Oh, SVU why did you have to do this? After weeks of steady improvement (particularly from the show’s terrible mid-season premiere) the series took a massive, massive step backwards with “Comic Perversion.”
The episode revolves around stand-up comic Josh Galloway (Jonathan Silver of Weekend at Bernie’s fame) who is known for “rape” jokes. His gig at a local college “inspires” two young, drunk college guys to assault an on-campus rape victim advocate. Later on, one of her classmates comes forward and claims that Galloway had raped her. The case is pretty thin as it’s based solely on the word of a girl who was admittedly drunk. The trial then becomes a media circus and the larger question of the limits of free speech come start to overshadow the actual crime itself.
The episode is seems to be loosely inspired by the incident a few years ago when comedian Daniel Tosh made a rape joke at an audience member at one of his shows. The incident was headline news but it was also quickly squashed as Tosh apologized and the country moved on. Well, everyone except the creatives behind SVU. In fact they’ve decided to ramp up the insensitivity of the comedian and make him the most vile, repugnant and completely unbelievable piece of garbage this series has ever seen. Seriously, the comedian’s routine is nothing but rape jokes. Non-stop, poorly written, painfully executed “jokes.” The nonstop barrage of these completely insensitive jokes makes you numbs towards the episode it’s so unnerving and almost unbelievable that your finger is itching to change the channel. This reviewer became completely disengaged from the episode after the first five minutes and was begging for it to be over midway through.
The nails against the chalkboard quality of the episode is compounded by the performance of Jonathan Silverman (who portrays the comedian). It is completely and utterly ridiculous. He’s so over-the-top, so hammy that it’s like he’s a 14 year old boy trying to do his best Jim Carrey impersonation circa 1996. He’s so manic, so “on” all the time that, much like the jokes written for him, it turns you off as an audience member. You can’t stand this character and not in a good way — you want the episode over just so you don’t have to see him again…ever again.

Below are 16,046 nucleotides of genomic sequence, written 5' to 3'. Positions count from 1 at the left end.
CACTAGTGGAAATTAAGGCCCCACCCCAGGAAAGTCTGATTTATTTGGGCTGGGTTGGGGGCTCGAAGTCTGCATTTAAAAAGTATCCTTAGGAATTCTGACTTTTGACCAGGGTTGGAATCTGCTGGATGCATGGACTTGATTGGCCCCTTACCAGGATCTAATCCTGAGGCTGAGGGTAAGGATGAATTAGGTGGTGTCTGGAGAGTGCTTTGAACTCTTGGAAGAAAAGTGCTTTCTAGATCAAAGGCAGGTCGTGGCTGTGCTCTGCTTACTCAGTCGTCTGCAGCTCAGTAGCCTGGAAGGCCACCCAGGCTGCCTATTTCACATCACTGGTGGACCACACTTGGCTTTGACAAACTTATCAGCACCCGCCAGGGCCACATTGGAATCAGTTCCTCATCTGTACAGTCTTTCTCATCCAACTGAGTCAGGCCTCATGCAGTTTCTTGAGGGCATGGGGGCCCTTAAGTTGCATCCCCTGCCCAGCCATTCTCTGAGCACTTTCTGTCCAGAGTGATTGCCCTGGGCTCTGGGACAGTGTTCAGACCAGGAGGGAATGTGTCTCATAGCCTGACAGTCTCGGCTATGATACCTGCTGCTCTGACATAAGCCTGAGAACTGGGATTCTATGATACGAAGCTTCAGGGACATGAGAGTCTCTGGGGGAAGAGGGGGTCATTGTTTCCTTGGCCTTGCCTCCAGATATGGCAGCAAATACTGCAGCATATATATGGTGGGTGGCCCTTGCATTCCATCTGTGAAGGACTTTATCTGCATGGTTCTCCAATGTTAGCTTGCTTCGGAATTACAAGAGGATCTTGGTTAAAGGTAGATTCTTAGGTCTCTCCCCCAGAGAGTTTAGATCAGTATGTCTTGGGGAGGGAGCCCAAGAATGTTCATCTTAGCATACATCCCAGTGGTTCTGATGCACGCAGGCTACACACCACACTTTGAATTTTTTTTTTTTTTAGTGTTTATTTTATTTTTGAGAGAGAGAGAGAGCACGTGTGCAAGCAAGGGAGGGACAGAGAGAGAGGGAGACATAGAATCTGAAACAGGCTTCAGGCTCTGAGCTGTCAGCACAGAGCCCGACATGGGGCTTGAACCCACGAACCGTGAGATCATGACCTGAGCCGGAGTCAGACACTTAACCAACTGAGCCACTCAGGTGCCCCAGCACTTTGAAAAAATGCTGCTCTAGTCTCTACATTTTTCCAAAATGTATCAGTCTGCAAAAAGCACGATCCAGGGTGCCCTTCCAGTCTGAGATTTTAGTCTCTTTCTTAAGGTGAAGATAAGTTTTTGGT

SVU also falls back on one of it’s biggest issues from earlier this season — the detectives look like morons. Seriously, how many times this season have they acted incompetent or botched a case? This most evident particular when a video was posted online of the victim making suggestive comments to the comedian and “flashing him” during his set, which was in front of a packed club. How did they miss this one? Did no one they question remember this incident? And how do the detectives react? Rollins gives a halfhearted shrug of the shoulders and a nonchalant, “Oops my bad” type response. The detectives of SVU aren’t perfect and it makes logical sense to illustrate their humanity and fallibility, but let’s stop making them be complete buffoons.
Then there’s the resolution to the whole ordeal — completely unbelievable, forced and “whatever.” It was like the writers worked themselves into a corner, couldn’t figure out how to end it, threw their hands up and said, “this’ll do.” Just a poor ending, to a poor episode.
Law & Order: SVU has to be careful. You can’t keep making the police and prosecutors look like fools so often. Why should the audience invest in these people if all they do is screw up? It really detracts from the series, which has hit so many stumbling blocks this year. The show is in its final leg of the 2013-2014 season and it needs to end strong and avoid more episodes like this. SVU has the ability to do this and despite the putrid nature of ‘Comic Perversion’ this reviewer still has faith that they can pull it out.